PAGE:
Why do I ask authors about discrimination?
A few comments over on Tanya Huff’s Livejournal brought something to my mind. Some of her fans seemed concerned with the types of questions I asked her in our recent interview, mainly those dealing with whether Ms. Huff has experienced discrimination based on gender and sexual orientation, both of herself and her characters. These are questions I have posed to every author I’ve interviewed so far, either based around race, gender, or orientation.
Why do I ask such prying questions? Why don’t I stick to the fan favorite questions about writing, storytelling, and their beloved characters? For one thing, many of these authors have been interviewed at least a few times before, so the answers to those tried and true questions are already out there. I do try to cover some of those bases in my interviews, because I find those topics interesting myself. However, as fascinating as I find the writing process of any author and as much as I enjoy talking about it with these great writers, what my blog is focused on is feminism, anti-racism, and LGBT issues. So yes, I do ask questions related to those topics, because that’s what I, and my readers, are interested in.
I’ve written before that there are still large prejudices contained within the Speculative Fiction genre. You can read my thoughts on this in my “Speculative Fiction is Still for Children” article. It was basically my call to action for lovers of great and diverse fiction. I can’t not respond to my own rallying call. If I ask uncomfortable questions, it’s because there are sometimes uncomfortable truths that people don’t like to talk about. So far, most of my questions on discrimination have been answered in the negative. Ms. Huff, for instance, did not feel that her gender and sexuality, and those of her characters, made it difficult for her to get published. She has enjoyed a very long and successful career as a writer.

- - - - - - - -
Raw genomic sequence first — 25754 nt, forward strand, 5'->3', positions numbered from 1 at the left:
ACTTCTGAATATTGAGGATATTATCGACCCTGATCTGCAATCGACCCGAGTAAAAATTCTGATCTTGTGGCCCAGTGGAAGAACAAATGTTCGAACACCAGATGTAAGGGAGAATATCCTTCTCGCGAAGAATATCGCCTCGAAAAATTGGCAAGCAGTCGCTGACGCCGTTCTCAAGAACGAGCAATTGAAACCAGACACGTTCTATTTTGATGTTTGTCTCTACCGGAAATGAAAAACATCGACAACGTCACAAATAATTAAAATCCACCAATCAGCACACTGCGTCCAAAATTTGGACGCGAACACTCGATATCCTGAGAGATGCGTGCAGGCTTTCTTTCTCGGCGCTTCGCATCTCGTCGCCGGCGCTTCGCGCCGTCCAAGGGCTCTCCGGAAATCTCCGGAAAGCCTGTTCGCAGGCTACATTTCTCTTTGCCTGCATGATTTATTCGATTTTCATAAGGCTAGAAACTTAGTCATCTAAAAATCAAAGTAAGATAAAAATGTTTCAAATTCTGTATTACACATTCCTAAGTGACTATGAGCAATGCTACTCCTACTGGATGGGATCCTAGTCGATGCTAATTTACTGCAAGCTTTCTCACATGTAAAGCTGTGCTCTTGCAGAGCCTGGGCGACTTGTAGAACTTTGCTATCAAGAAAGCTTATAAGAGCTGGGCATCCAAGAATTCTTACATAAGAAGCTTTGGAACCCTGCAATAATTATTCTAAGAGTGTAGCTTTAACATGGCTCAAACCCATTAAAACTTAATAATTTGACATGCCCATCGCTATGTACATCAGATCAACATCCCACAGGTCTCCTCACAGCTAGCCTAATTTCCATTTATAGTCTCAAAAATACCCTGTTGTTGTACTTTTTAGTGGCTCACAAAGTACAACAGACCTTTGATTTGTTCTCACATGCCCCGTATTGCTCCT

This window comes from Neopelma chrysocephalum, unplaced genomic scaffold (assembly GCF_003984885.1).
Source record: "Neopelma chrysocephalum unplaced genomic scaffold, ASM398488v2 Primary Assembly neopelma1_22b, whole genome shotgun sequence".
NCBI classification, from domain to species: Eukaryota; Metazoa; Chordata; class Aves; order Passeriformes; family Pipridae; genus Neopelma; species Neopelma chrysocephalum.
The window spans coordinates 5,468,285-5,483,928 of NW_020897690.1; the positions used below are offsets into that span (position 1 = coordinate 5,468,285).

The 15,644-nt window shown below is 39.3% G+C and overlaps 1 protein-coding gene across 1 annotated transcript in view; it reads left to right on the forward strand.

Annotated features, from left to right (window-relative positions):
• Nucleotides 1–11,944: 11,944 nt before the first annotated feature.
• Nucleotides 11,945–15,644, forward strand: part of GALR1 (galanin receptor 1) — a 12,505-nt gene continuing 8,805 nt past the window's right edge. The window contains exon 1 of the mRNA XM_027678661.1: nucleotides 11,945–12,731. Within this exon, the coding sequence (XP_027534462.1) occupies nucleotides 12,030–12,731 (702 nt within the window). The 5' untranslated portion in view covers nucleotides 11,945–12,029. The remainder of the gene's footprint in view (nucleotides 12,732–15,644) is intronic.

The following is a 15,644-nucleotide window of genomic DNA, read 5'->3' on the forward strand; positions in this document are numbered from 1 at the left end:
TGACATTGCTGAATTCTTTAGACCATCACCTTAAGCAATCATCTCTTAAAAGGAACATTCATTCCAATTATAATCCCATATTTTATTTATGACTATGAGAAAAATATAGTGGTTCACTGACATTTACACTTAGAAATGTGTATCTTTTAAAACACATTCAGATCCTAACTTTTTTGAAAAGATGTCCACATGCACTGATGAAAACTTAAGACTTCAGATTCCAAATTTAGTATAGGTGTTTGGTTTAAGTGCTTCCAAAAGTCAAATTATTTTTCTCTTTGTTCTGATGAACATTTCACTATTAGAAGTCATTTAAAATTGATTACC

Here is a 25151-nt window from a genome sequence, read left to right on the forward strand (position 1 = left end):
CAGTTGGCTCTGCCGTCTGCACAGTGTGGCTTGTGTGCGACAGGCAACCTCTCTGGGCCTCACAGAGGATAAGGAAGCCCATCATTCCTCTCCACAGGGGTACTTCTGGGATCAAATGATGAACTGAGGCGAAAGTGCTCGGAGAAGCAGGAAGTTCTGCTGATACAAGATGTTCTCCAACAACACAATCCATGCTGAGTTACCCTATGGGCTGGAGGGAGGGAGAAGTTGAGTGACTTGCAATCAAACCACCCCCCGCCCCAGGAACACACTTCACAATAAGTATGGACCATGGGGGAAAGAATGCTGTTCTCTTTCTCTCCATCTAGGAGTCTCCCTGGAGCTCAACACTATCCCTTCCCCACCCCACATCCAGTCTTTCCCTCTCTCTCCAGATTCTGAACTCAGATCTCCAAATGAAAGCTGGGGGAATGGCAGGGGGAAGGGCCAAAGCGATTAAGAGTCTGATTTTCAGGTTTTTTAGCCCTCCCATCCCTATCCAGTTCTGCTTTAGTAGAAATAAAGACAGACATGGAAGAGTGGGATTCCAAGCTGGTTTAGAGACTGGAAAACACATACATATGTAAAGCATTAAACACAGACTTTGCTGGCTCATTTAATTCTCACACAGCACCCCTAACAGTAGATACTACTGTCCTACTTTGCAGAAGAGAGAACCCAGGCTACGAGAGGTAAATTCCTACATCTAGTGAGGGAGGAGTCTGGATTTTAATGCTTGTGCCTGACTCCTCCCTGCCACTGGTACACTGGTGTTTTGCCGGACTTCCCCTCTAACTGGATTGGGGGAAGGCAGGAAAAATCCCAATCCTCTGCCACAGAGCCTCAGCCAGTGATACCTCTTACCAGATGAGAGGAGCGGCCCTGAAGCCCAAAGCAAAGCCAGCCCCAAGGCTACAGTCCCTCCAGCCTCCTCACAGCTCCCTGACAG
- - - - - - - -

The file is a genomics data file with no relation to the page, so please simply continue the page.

And I could not be happier. I’m ecstatic that some of my favorite authors found it (relatively speaking) painless getting published. It has not always been so. There are real reasons why some of spec fic’s first female authors worked under male-sounding pseudonyms. There are still very few well known authors of color within the genre, and still few characters of color in published stories. It’s a treasure to find LGBT characters within a science fiction or fantasy story, because they are still so rare.
I ask because I want to know, and I ask because I think it’s important for well-known public figures to be seen talking about these topics. Enough people have come to the blog for just the interviews that I know I’m reaching people I haven’t before. If even one or two of them starts thinking about things in a way they never have before, it’s worth it to me, even if I make some people uncomfortable. I give the authors every opportunity to not answer my questions, and it makes me very happy that every one so far has been willing to discuss these difficult subjects.
If my questions make you uncomfortable, or my topics make you squeamish, maybe you should examine your own thoughts on these subjects. I’m not out to prove anything, negatively or positively, but I am out to bring the situation to others’ attention. That’s important to me, and it’s the point of my blog. I’m out to make people think and examine their own feelings. That’s why I ask these questions.